Even as patient care system reels, Korean doctors double down on protests

Posted on : 2024-02-26 17:16 KST Modified on : 2024-02-26 17:16 KST
If medical school professors and private practice doctors also join in the protests by no longer seeing patients, the widespread gaps in medical care already affecting the public will become even more pronounced
Participants in a march organized by the Korean Medical Association protesting the government’s increase in the medical school admissions quota march toward the presidential office in Seoul’s Yongsan District on Feb. 25, 2024. (Yonhap)
Participants in a march organized by the Korean Medical Association protesting the government’s increase in the medical school admissions quota march toward the presidential office in Seoul’s Yongsan District on Feb. 25, 2024. (Yonhap)

After the South Korean government elevated the public health and medical crisis to the highest level of “severe” amid a walkout by medical interns and residents nationwide, members of the country’s largest doctor lobby held an emergency meeting where they reiterated their intent to fight the administration on its plan to increase medical school admission quotas.
 
The Korean Medical Association claims that raising the cap on admissions will not lead to an influx of doctors into essential medical fields facing shortages in the country, nor will it address the shortages of doctors in rural areas, and have vowed to protest the government’s policy “to the end.”
 
The association’s emergency steering committee held an expanded meeting with local chapter leaders from across the country at the association’s headquarters in Yongsan on Sunday to discuss measures to block the government’s plan to increase the number of medical students.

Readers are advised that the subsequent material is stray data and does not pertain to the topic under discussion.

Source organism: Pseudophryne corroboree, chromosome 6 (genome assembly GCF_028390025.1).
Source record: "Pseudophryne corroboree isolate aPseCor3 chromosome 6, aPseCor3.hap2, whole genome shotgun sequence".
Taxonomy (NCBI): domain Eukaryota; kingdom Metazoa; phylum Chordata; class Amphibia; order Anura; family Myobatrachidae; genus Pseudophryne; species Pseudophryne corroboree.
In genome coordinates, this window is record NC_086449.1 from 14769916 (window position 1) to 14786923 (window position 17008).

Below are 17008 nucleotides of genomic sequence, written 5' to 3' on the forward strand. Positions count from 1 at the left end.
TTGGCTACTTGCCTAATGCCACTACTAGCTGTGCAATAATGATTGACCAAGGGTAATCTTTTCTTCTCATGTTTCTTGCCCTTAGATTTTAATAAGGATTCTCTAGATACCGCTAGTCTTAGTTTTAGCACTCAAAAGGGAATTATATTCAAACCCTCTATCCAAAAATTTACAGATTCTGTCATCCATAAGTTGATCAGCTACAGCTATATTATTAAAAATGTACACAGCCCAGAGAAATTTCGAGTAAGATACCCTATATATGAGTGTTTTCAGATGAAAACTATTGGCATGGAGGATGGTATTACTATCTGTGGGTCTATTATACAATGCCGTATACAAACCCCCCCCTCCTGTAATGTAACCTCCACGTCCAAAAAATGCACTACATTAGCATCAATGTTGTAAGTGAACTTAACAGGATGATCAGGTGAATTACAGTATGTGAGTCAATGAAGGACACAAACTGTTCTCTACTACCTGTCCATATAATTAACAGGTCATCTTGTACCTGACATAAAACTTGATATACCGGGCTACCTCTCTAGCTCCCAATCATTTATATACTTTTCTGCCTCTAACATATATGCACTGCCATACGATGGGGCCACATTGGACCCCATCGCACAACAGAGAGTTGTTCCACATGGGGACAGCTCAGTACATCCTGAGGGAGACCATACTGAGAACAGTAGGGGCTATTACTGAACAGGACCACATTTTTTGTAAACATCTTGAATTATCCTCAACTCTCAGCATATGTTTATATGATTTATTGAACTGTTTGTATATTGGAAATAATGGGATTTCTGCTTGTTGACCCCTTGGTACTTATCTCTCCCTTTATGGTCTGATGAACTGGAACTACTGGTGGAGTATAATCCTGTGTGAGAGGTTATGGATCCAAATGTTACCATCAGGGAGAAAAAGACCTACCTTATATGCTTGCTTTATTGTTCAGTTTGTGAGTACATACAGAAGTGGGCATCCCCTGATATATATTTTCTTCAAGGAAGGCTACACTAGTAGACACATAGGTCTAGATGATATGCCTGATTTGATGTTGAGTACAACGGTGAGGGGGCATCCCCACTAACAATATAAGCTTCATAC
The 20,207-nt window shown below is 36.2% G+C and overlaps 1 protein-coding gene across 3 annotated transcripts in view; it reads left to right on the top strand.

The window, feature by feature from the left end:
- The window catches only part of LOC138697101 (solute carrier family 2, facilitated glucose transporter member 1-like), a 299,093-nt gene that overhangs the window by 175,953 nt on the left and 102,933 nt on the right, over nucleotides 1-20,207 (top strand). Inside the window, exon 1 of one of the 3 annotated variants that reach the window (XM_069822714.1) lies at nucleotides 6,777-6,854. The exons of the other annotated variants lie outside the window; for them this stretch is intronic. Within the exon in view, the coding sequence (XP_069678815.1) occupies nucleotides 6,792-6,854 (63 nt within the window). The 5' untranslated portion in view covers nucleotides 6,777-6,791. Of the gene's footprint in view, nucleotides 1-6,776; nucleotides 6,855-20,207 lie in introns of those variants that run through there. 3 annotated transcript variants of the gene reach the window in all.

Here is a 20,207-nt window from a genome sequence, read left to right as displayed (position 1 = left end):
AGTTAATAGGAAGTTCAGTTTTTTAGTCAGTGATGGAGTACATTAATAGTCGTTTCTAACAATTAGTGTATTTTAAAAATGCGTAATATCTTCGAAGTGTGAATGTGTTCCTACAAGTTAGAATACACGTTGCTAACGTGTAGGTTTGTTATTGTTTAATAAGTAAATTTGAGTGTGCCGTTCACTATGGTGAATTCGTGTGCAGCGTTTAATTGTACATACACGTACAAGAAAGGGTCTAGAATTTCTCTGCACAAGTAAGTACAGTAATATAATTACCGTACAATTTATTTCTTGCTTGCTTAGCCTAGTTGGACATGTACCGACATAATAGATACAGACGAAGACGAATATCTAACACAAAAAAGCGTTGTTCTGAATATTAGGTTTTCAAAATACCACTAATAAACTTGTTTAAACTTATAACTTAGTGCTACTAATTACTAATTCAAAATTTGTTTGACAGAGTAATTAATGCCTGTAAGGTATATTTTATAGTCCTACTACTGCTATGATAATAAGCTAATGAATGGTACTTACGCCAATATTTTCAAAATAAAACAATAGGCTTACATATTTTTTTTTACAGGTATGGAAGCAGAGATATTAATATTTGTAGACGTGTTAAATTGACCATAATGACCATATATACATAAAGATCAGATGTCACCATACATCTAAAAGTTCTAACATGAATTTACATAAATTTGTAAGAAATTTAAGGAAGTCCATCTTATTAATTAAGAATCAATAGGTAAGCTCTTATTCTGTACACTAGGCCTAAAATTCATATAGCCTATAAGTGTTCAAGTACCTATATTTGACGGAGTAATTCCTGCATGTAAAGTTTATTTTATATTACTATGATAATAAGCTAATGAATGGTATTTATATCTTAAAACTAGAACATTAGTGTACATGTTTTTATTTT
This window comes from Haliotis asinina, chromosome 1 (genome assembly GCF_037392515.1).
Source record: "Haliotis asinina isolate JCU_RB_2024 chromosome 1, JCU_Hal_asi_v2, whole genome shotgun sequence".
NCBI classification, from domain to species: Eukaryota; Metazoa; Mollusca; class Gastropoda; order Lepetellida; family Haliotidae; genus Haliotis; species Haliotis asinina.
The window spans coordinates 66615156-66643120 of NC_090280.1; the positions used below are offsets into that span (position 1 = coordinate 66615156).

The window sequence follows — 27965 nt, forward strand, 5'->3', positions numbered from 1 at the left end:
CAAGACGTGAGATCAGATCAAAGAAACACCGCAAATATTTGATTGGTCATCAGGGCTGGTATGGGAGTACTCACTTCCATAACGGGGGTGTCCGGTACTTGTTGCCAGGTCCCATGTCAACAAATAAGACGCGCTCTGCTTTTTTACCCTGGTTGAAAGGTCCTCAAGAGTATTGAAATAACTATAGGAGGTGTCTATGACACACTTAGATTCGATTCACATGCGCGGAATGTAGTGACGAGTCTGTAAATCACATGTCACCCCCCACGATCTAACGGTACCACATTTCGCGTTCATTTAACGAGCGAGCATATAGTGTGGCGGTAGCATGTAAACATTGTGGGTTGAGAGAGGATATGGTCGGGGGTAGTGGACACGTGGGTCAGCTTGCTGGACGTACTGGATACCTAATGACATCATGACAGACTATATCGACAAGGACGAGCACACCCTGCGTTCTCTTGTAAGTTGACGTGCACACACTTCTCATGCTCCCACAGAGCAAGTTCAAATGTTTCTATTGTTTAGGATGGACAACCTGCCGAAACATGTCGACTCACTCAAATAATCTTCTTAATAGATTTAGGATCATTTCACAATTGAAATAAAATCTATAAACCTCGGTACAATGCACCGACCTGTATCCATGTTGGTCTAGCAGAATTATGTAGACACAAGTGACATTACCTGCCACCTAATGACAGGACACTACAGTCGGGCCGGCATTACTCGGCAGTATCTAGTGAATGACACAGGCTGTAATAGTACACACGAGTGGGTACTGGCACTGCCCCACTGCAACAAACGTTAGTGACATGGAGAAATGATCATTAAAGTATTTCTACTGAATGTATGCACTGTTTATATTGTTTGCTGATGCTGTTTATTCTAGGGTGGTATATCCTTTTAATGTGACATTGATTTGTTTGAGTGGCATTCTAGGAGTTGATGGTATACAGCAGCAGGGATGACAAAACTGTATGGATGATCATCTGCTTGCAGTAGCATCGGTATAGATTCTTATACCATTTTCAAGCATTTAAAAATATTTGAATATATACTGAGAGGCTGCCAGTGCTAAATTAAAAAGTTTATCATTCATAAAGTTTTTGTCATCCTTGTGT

“The aim of us 140,000 physicians” — referring to the ranks of the KMA — “is to see the administrations’ mistaken policy reexamined from square one,” said KMA emergency committee chairperson Kim Taek-woo on Sunday. “Professors will do everything in their power to stand by medical residents and interns so that they are not hurt in the process.”
 
If medical school professors and private practice doctors also join in the protests by no longer seeing patients, the widespread gaps in medical care already affecting the public will become even more pronounced.
 
After the meeting, the KMA organized a march from the association’s headquarters to the presidential office in Yongsan. 

Speaking at the rally, Kim Bo-seok, the secretary general of the organization’s Busan chapter stated, “The state should emulate Hippocrates, the father of medicine, instead of forcing private sector medical professionals to shoulder the entire burden. The fact that the government believes that raising the cap on admissions will lead to a trickle-down effect into essential medical care is laughable.”
 
Lee Yoon-soo, who represents the Seoul chapter in the KMA house of delegates, claimed, “The issue of shortage of doctors in the obstetrics, gynecology and pediatrics fields is something that the government should tackle as part of its mission to solve the declining birth rate. Whenever I see the government touting the nonexistent need for the hike in medical school admissions, it makes my blood boil.”
 
Members of the nation’s largest physicians lobby raised their voices toward the presidential office, demanding that the promise to increase medical school placements be scrapped.

“Imagine there’s a four-person household. Now imagine the government says three more people will be moving in. That’s what’s currently happening,” said Kim Taek-woo. 

“When one’s children are upset, a parent should first listen to what’s making them angry and comfort them. But before even hearing our side, the government whipped out its belt, and when that didn’t work, it picked up a billy club. When that didn’t work, now it’s threatening to lock us up,” the KMA emergency committee leader went on. 

“Is this what the Republic of Korea has become?” he asked.

By Go Na-rin, staff reporter; Kim Yoon-ju, staff reporter

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